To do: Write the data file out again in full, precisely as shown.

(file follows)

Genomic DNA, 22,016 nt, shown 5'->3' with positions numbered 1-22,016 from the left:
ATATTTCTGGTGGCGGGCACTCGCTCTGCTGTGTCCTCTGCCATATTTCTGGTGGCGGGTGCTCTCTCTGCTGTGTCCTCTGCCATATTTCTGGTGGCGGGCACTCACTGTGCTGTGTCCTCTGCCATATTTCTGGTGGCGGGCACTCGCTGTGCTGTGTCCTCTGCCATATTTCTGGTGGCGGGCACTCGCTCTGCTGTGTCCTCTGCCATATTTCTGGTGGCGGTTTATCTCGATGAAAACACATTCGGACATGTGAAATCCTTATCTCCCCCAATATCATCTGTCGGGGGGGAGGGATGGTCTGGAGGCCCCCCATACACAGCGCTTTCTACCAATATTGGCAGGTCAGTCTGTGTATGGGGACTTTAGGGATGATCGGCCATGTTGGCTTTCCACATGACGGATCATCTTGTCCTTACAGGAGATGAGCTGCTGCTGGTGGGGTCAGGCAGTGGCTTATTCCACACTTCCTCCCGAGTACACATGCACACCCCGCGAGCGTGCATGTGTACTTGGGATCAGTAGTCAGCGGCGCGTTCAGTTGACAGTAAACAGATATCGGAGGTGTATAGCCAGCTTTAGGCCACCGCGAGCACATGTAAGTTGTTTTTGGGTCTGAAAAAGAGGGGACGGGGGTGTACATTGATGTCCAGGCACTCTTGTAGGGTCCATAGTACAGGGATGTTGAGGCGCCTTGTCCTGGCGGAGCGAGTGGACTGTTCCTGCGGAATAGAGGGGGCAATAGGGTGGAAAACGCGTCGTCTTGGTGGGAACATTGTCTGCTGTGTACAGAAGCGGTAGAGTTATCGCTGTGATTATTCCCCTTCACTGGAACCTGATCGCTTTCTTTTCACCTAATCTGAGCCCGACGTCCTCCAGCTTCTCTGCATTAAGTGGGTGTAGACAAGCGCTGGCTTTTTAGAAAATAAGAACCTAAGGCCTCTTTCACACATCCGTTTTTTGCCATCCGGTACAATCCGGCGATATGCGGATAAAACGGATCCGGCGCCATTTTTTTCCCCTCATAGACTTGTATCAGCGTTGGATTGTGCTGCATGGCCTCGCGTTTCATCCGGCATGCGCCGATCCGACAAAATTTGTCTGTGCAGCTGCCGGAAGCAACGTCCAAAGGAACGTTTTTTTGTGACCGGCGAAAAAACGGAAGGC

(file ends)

Genomic DNA, 22,016 nt, shown 5'->3' with positions numbered 1-22,016 from the left:
ATATTTCTGGTGGCGGGCACTCGCTCTGCTGTGTCCTCTGCCATATTTCTGGTGGCGGGTGCTCTCTCTGCTGTGTCCTCTGCCATATTTCTGGTGGCGGGCACTCACTGTGCTGTGTCCTCTGCCATATTTCTGGTGGCGGGCACTCGCTGTGCTGTGTCCTCTGCCATATTTCTGGTGGCGGGCACTCGCTCTGCTGTGTCCTCTGCCATATTTCTGGTGGCGGTTTATCTCGATGAAAACACATTCGGACATGTGAAATCCTTATCTCCCCCAATATCATCTGTCGGGGGGGAGGGATGGTCTGGAGGCCCCCCATACACAGCGCTTTCTACCAATATTGGCAGGTCAGTCTGTGTATGGGGACTTTAGGGATGATCGGCCATGTTGGCTTTCCACATGACGGATCATCTTGTCCTTACAGGAGATGAGCTGCTGCTGGTGGGGTCAGGCAGTGGCTTATTCCACACTTCCTCCCGAGTACACATGCACACCCCGCGAGCGTGCATGTGTACTTGGGATCAGTAGTCAGCGGCGCGTTCAGTTGACAGTAAACAGATATCGGAGGTGTATAGCCAGCTTTAGGCCACCGCGAGCACATGTAAGTTGTTTTTGGGTCTGAAAAAGAGGGGACGGGGGTGTACATTGATGTCCAGGCACTCTTGTAGGGTCCATAGTACAGGGATGTTGAGGCGCCTTGTCCTGGCGGAGCGAGTGGACTGTTCCTGCGGAATAGAGGGGGCAATAGGGTGGAAAACGCGTCGTCTTGGTGGGAACATTGTCTGCTGTGTACAGAAGCGGTAGAGTTATCGCTGTGATTATTCCCCTTCACTGGAACCTGATCGCTTTCTTTTCACCTAATCTGAGCCCGACGTCCTCCAGCTTCTCTGCATTAAGTGGGTGTAGACAAGCGCTGGCTTTTTAGAAAATAAGAACCTAAGGCCTCTTTCACACATCCGTTTTTTGCCATCCGGTACAATCCGGCGATATGCGGATAAAACGGATCCGGCGCCATTTTTTTCCCCTCATAGACTTGTATCAGCGTTGGATTGTGCTGCATGGCCTCGCGTTTCATCCGGCATGCGCCGATCCGACAAAATTTGTCTGTGCAGCTGCCGGAAGCAACGTCCAAAGGAACGTTTTTTTGTGACCGGCGAAAAAACGGAAGGC